BCC: Dynamite Entertainment presents Garth Ennis

With "The Boys" ending in November, writer Garth Ennis and Dyanmite Editor Joe Rybandt took to the stage this weekend at the Baltimore Comic-Con to discuss the end of the long-running series, talk about Ennis' other upcoming projects and answer fan questions.

"The Boys," which Ennis co-created along with artist Darick Robertson, moved from DC's Wildstorm imprint to Dynamite with issue #7. Along with the three miniseries that spun out of the main book, Ennis has written 90 issues featuring the twisted heroes and "The Boys" who monitor them. "The Boys" comes to an end with issue #72, an issue Ennis serves as an epilogue, with issue #71 containing the meat of the ending.

Ennis also talked about the continuation of the "Battlefields" series of miniseries from Dynamite in three series that would be set around the Korean War. There will be stories about the battle of the Imjin River and more about the Night Witches going into the 1960s. Ennis also said the war comics he's doing with Avatar Press will be in a similar format to "Battlefields."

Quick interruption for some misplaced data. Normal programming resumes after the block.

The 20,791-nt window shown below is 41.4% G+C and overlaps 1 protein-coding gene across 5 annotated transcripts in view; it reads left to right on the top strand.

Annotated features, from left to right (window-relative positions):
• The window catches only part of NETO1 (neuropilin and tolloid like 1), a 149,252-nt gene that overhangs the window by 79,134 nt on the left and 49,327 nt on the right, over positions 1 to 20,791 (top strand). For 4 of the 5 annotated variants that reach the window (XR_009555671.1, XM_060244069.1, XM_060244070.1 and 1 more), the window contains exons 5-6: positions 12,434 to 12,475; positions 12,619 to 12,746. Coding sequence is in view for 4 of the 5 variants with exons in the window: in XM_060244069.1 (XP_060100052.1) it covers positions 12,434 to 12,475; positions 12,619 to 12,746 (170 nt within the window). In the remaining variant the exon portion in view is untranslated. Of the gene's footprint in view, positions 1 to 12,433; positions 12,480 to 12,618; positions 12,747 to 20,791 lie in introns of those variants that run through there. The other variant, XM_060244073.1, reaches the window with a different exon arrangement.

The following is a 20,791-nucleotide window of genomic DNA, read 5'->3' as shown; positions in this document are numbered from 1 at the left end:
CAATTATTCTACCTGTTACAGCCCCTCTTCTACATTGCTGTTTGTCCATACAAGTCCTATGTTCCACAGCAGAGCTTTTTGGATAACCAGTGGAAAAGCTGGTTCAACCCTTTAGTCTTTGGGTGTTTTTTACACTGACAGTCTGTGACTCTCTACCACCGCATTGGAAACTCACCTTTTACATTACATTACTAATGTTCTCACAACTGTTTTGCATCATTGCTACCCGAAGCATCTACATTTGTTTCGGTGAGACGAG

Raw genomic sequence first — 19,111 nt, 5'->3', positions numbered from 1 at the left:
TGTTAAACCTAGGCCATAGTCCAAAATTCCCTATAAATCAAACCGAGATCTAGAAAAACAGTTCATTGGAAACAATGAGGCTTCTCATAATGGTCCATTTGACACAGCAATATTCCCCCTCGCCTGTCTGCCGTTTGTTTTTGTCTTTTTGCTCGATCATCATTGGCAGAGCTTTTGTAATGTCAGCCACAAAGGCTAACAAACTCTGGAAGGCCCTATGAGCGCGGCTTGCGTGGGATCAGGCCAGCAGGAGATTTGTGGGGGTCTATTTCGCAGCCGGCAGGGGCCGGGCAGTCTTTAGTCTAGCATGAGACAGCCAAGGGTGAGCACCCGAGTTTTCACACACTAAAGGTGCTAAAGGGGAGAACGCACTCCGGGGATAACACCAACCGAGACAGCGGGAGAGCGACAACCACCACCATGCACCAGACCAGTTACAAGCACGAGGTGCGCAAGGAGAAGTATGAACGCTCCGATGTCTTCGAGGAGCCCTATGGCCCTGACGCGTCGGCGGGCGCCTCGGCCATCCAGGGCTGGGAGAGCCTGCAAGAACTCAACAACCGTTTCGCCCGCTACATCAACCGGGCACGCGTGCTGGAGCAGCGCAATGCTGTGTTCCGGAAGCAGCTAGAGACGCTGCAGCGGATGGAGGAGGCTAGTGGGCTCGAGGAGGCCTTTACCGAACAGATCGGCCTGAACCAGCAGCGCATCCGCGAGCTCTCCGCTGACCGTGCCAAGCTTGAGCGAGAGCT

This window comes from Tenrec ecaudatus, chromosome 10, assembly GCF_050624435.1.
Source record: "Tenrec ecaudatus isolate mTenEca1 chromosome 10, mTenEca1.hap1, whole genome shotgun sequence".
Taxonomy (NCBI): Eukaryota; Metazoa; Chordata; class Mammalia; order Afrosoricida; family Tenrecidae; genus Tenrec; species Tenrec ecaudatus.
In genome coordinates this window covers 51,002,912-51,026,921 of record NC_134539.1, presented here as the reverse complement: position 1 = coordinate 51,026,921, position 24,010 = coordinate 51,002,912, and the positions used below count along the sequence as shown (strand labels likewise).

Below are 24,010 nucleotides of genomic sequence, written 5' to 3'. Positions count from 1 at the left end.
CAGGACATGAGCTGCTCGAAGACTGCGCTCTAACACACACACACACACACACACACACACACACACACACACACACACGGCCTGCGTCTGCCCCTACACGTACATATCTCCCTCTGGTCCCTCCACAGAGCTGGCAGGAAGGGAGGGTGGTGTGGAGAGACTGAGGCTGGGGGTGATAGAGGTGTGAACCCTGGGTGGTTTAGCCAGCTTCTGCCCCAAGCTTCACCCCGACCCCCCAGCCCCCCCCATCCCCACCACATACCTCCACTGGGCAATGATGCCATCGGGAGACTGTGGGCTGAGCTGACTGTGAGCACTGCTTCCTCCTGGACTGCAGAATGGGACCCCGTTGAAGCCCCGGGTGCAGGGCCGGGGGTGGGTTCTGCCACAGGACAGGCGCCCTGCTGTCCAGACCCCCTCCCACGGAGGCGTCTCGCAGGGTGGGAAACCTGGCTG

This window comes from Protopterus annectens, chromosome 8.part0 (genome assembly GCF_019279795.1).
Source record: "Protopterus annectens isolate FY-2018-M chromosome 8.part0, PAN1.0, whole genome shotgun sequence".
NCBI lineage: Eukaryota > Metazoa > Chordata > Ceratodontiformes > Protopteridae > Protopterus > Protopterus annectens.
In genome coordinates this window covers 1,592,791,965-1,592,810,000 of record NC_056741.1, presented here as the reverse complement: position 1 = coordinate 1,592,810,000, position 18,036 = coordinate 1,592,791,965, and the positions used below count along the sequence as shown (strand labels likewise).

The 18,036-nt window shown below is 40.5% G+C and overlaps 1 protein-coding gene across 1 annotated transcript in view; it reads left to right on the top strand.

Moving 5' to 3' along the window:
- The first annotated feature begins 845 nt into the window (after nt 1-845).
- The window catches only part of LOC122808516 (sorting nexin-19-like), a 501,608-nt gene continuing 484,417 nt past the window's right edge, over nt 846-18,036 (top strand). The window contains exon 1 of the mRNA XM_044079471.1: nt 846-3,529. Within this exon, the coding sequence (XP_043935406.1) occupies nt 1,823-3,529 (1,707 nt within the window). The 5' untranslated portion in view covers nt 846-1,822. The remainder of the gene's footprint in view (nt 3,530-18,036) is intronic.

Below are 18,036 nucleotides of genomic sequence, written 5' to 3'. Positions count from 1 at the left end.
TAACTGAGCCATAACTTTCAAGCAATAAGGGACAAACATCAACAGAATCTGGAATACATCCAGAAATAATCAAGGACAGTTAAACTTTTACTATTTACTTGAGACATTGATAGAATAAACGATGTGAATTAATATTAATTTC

"Things at the major companies are not as creator-friendly," Ennis said, and that working for Dynamite "feels good. Feels pretty good." The rest of the panel was a very engaging question-and-answer session with the audience.

Starting with a question on "The Punisher," Ennis said, "We've all killed Punisher" and that Frank Castle will appear as a Marine sniper in "Fury MAX." He said that issue #13 would be an incredibly depressing conclusion.

Next was a question about Ennis being a humanist. Ennis said his World War II work was his favorite. He said that comics are violent, and he would rather be "honest about the consequences." He said in real life, if Batman, who would be 6'6" and 220 lbs., kicked you in the head, your neck would break.